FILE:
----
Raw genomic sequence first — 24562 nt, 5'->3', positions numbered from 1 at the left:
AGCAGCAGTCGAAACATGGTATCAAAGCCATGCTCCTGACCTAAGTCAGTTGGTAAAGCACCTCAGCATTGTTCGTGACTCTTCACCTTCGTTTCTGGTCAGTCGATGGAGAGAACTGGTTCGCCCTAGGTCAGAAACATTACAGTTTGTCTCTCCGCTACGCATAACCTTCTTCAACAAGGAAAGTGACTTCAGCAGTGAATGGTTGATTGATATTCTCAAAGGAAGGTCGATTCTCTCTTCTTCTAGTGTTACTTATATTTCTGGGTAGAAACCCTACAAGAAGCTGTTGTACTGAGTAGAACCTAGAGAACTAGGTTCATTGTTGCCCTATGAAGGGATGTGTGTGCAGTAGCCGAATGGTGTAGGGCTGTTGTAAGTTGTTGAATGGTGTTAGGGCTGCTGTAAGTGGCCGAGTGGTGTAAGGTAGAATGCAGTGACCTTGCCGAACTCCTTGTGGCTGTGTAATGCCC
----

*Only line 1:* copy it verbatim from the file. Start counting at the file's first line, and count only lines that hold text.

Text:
Raw genomic sequence first — 24562 nt, 5'->3', positions numbered from 1 at the left: